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Friday, June 1, 2012

Western Recorders, 6000 West Sunset and Gower, Los Angeles, CA

Bill Putnam is considered to be the "Father of Modern Recording." He is acknowledged to be the first person to use artificial reverberation for commercial recording. He also developed the first multi-band equalizers, and with his company Universal Audio, was responsible for the development of classic equipment like the Urei 1176LN and Urei Time Align Monitors. He was involved in the early development of stereophonic recording and founded studios in Chicago, Hollywood and San Francisco. During the 1950's, Putnam's engineering credits grew quickly working with such artist's as Patti Page, Vic Damon and Dinah Washington. A number of firsts occurred at the Chicago based Universal Recorders: the first use of tape repeat, the first vocal booth, the first multiple voice recording, the first use of 8-track recording trials and experiments with half-speed disc mastering.
Bill Putman
Nat King Cole and Bill Putnam, no idea who the other guys are.
With his Chicago studio so successful, Putnam's clients: Nelson Riddle, Mitch Miller and Quincy Jones urged him to open a facility on the west coast.
More hit records have been produced at this studio than any other in the world.

Finally in 1957, he sold his interest in Universal Recording and started a new company called United Recording Corp. and moved to Hollywood, taking over a building at 6050 Sunset and started new construction on new studios. Stereo was taking off and Putnam was determined to incorporate as many technological innovations in to the new complex as possible. In 1961, Western Recorders at 6000 Sunset was acquired and remodeled and incorporated into the complex with the facilities being known as United Western Recorders.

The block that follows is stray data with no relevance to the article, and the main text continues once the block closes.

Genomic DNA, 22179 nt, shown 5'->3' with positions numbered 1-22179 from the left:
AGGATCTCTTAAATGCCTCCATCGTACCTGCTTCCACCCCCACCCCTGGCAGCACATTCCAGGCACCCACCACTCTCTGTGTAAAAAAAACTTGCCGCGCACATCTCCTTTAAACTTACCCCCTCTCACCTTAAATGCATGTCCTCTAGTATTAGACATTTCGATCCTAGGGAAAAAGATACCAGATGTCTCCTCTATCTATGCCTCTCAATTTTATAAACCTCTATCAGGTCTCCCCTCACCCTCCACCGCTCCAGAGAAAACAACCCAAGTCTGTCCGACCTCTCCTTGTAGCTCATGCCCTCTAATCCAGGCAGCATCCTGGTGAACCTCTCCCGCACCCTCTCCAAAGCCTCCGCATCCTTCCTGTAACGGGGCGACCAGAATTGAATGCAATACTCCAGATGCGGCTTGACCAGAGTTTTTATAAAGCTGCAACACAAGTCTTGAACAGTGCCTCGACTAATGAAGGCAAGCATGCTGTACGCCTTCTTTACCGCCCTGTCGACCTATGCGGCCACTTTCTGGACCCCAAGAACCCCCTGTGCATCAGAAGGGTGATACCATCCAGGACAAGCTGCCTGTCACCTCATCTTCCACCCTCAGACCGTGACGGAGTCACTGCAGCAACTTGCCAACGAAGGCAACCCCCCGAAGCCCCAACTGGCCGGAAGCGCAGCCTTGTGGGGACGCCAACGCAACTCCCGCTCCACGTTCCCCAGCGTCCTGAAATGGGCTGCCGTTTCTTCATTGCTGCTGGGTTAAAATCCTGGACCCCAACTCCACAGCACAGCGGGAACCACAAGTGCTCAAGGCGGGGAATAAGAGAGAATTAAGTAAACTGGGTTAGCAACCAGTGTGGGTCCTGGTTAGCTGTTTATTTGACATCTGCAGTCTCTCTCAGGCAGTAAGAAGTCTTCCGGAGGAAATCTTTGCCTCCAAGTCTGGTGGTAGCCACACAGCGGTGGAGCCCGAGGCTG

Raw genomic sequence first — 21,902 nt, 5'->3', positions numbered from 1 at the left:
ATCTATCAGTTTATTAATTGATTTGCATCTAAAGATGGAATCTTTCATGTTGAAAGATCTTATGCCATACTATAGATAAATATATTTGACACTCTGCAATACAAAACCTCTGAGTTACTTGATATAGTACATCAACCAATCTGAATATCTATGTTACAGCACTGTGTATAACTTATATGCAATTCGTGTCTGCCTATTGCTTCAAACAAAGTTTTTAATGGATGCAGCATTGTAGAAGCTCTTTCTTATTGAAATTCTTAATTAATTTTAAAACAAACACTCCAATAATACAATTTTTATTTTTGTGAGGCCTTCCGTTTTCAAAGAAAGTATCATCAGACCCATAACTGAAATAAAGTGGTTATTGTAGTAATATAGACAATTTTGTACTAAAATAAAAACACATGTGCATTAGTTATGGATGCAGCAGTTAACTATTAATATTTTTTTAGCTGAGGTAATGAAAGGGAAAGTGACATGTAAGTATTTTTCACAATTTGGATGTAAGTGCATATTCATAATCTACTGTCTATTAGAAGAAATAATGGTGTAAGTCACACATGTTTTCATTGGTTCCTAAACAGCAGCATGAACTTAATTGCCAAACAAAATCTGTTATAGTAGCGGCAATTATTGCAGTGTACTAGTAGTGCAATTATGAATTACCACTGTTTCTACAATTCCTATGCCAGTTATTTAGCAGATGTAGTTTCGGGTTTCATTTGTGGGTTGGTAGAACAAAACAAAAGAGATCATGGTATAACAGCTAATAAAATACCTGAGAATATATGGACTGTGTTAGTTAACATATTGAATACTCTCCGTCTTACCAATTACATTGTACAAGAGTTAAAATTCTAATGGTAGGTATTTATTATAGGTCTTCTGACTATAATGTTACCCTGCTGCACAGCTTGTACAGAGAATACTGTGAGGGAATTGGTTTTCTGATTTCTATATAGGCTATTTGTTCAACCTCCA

Western Recorders Studios at 6000 Sunset hosted the who's who of music in front of and behind the glass: Bones Howe, Wally Heider and Lee Hirschberg were on staff while artists like Bing Crosby, Frank Sinatra, Dean Martin, Sammy Davis, Nat King Cole, Johnny Mercer and Ray Charles were recording the hits of the day. Ray Charles' classic, "I Can't Stop Loving You" was recorded here as well as Sinatra's,"It Was A Very Good Year," and the legendary "Pet Sounds" album, which was the inspiration for The Beatles' Sgt. Peppers album, was recorded here also.

In 1977, the United Recorders building at 6050 was purchased from Bill Putnam by Allen Sides. Shortly thereafter, the Western Recorders building at 6000 Sunset was added to the complex that became Ocean Way Recording.
Cello Studios assumed ownership of the building located at 6000 Sunset in January 1999. The equipment inventory was also purchased from Ocean Way Recording at the time. The collection of rare vintage microphones alone is irreplaceable, not to mention the outboard gear,.

Sessions took place at Western Recorders, Studio One, in Hollywood, Jan. 30-Feb. 1, 1967. Arranger Claus Ogerman is at left.
Here was where Sinatra sang "That's Life", and here was studio 2 where Ricky Nelson worked with his dad, and the Righteous Brothers cut "Soul and Inspiration" with engineer Jimmy Lockert.